Kinder Morgan (NYSE:KMI) thought it had an easy road ahead of it when it proposed to expand its Trans Mountain pipeline in 2012 to triple its capacity to move oil from the oil sands region to Canada's west coast. The project was said to be a "slam dunk" for approval and would enable the company to significantly grow its Canadian operations. Unfortunately for the company, that project has been a much tougher sell than initially thought. However, it did receive a big boost last week after the National Energy Board of Canada (NEB) recommended that the project be approved, as long as the company meets its 157 conditions. Suffice it to say, the company still has some work to do.
The recommendation from the NEB to approve the project is a crucial one for the company, but that doesn't mean it's ready to break ground. The project still needs federal government approval, with it expected to make a final decision on the project this December. Further, Kinder Morgan needs to agree to abide by all 157 of the project-specific conditions, up by 12 since the last review, which run the gamut of environmental, safety, and socio-economic conditions. That said, the president of Kinder Morgan Canada, Ian Anderson, has already said that these conditions "appear to be achievable." If granted final approval the pipeline is expected to be in-service by December of 2019.
That being said, the fight against the project is far from over. A Sierra Club spokesperson, for example, has already decried the recommendation saying that, "This is exactly what we expected from the National Energy Board, an industry-captured regulator that never met a pipeline it didn't like or environmental impact it couldn't ignore." Meanwhile, there's still a lot of opposition among First Nations, which have to consent to the project. While Kinder Morgan has already received nearly 40 letters of support from Aboriginal groups, there are others that aren't yet ready to support the project. Suffice it to say, the company needs to continue to work hard to gain support for the project, which it can only do by taking every precaution to build the safest pipeline that's backed up by robust contingency procedures.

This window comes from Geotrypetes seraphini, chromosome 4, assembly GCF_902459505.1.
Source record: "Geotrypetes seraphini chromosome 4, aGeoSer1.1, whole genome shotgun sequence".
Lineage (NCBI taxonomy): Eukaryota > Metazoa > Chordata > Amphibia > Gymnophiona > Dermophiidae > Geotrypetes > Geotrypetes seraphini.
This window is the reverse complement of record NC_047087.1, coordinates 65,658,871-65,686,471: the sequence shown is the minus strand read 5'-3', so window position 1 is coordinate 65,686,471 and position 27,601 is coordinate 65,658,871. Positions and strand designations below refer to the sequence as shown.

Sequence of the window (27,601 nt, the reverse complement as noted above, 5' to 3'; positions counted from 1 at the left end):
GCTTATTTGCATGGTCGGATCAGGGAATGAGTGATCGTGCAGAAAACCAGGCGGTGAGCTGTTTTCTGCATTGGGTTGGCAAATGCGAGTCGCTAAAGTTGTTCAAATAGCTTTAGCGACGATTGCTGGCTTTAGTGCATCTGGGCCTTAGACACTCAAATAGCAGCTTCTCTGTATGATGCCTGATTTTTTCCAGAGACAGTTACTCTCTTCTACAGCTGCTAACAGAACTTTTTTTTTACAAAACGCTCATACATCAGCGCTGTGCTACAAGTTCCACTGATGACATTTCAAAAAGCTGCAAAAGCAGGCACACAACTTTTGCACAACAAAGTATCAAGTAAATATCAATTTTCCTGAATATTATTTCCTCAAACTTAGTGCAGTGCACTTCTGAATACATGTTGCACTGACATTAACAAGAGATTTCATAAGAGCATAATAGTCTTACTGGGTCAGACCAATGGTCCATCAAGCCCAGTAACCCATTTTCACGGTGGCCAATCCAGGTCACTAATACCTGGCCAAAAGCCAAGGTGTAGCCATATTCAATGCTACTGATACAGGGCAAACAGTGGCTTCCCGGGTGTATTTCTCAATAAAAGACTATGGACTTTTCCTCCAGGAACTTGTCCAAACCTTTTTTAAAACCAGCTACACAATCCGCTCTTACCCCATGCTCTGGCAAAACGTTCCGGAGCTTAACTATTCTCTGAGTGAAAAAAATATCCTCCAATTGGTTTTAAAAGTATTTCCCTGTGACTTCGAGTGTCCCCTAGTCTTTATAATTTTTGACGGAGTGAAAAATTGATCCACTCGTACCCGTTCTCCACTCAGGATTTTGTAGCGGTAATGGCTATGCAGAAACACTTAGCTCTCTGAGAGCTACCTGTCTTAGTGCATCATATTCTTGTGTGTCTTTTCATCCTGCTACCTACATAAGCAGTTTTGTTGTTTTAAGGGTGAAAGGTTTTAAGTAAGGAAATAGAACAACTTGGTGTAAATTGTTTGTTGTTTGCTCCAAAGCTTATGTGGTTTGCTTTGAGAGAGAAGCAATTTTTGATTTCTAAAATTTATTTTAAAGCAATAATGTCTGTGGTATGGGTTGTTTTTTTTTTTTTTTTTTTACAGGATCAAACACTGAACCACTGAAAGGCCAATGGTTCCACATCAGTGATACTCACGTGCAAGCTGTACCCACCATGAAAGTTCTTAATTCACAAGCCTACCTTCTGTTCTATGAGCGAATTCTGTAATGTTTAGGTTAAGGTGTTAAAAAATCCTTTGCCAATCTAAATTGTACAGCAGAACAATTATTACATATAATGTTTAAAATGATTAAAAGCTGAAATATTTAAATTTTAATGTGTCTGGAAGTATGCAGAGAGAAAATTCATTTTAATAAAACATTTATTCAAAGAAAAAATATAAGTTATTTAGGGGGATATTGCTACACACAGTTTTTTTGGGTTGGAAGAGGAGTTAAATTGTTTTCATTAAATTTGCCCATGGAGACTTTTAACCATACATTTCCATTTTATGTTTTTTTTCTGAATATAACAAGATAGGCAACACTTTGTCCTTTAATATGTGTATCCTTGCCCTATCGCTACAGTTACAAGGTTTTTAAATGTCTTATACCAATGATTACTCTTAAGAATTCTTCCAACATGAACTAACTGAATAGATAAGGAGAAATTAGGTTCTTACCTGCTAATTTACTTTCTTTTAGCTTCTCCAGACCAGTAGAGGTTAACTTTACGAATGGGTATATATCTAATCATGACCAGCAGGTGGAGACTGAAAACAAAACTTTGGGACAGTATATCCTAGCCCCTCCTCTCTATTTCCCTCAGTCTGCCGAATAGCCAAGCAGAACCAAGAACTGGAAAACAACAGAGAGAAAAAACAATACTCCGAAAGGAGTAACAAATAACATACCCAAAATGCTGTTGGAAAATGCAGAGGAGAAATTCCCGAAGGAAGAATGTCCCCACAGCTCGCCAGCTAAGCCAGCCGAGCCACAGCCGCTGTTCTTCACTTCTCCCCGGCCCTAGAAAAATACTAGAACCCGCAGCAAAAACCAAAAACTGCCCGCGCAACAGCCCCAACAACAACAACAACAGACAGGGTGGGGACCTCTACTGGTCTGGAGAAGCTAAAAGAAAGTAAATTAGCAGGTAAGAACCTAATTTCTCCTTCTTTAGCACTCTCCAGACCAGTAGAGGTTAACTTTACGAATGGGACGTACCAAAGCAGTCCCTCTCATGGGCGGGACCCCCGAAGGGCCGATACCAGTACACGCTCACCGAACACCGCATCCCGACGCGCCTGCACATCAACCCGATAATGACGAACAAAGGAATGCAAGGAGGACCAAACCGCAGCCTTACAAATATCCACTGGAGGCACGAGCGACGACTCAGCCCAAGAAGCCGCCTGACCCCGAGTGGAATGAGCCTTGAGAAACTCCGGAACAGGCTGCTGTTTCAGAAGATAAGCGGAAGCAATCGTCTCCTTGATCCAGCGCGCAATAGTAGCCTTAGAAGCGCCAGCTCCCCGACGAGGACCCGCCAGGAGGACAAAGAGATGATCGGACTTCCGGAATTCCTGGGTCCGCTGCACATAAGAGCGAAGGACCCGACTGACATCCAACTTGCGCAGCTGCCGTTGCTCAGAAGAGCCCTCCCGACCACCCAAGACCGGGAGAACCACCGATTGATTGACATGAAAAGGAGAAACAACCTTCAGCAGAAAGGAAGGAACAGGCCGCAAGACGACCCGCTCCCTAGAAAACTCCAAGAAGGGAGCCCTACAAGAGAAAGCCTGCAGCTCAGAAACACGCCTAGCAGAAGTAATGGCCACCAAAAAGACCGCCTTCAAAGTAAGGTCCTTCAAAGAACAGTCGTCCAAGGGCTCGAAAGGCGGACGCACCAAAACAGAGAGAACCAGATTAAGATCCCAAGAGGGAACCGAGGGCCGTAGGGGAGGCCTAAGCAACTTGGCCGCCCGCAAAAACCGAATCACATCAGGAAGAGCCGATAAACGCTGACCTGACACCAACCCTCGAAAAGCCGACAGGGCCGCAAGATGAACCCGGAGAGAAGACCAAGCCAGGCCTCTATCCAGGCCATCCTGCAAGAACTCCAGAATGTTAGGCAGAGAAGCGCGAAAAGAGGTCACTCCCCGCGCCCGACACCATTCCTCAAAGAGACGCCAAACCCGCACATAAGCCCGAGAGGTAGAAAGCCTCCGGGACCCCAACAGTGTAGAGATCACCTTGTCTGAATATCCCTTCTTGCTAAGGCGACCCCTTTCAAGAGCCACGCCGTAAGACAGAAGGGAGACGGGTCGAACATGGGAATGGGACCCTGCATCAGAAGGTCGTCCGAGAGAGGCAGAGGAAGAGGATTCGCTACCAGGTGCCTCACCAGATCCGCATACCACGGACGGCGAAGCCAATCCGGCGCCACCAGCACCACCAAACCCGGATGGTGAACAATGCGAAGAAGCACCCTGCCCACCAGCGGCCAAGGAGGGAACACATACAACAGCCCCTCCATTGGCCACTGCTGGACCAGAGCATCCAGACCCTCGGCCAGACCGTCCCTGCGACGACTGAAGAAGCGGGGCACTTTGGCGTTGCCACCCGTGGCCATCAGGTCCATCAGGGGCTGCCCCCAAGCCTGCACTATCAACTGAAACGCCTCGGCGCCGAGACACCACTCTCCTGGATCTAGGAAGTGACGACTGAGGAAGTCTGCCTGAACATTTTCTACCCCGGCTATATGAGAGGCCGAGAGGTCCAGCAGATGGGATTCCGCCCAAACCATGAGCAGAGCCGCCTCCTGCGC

Why this project is so important?
This project has really become a vitally important one for both Kinder Morgan and Canada's energy sector. For Kinder Morgan, the $5.4 billion project now represents 38% of the company's current five-year project backlog that now only totals $14.1 billion. It's a growth pipeline that has fallen significantly over the past year after the company high-graded its projects, which resulted in it pulling the plug on two other major pipeline projects that were also facing strong opposition.
The reason it hasn't given up on this project really speaks to its importance. At the moment Trans Mountain is over capacity, which is causing oil to be shipped by rail. Meanwhile, the project's expansion capacity is fully subscribed, which puts the company in the position to capture strong economics from day one.
It's also worth noting that this project, along with TransCanada's (NYSE:TRP) Energy East, have been dubbed as a top priority by Canada's Prime Minister Justin Trudeau. He views these projects as vital to Canada's energy future as well as cornerstones to enable the country to meet its ambitious economic growth targets. What's also worth noting is that Enbridge's (NYSE:ENB) competing west coast pipeline project, Northern Gateway, wasn't lumped into the priority group, which also bodes well for the economics of Kinder Morgan's expansion project. The bottom line is that Canada knows it needs to build new pipeline capacity to get its landlocked oil out to global markets after the U.S. rejected TransCanada's Keystone XL. Kinder Morgan's project is crucial to enabling it to do just that.
Kinder Morgan is edging closer to gaining approval for one of its most important growth projects. While the recent NEB decision doesn't mean the project is once again a slam dunk, there is growing optimism that the project will move forward. That would enable the company to be able to cash in on the continued growth of oil production in Canada, which is sitting on one of the largest recoverable oil deposits in the world.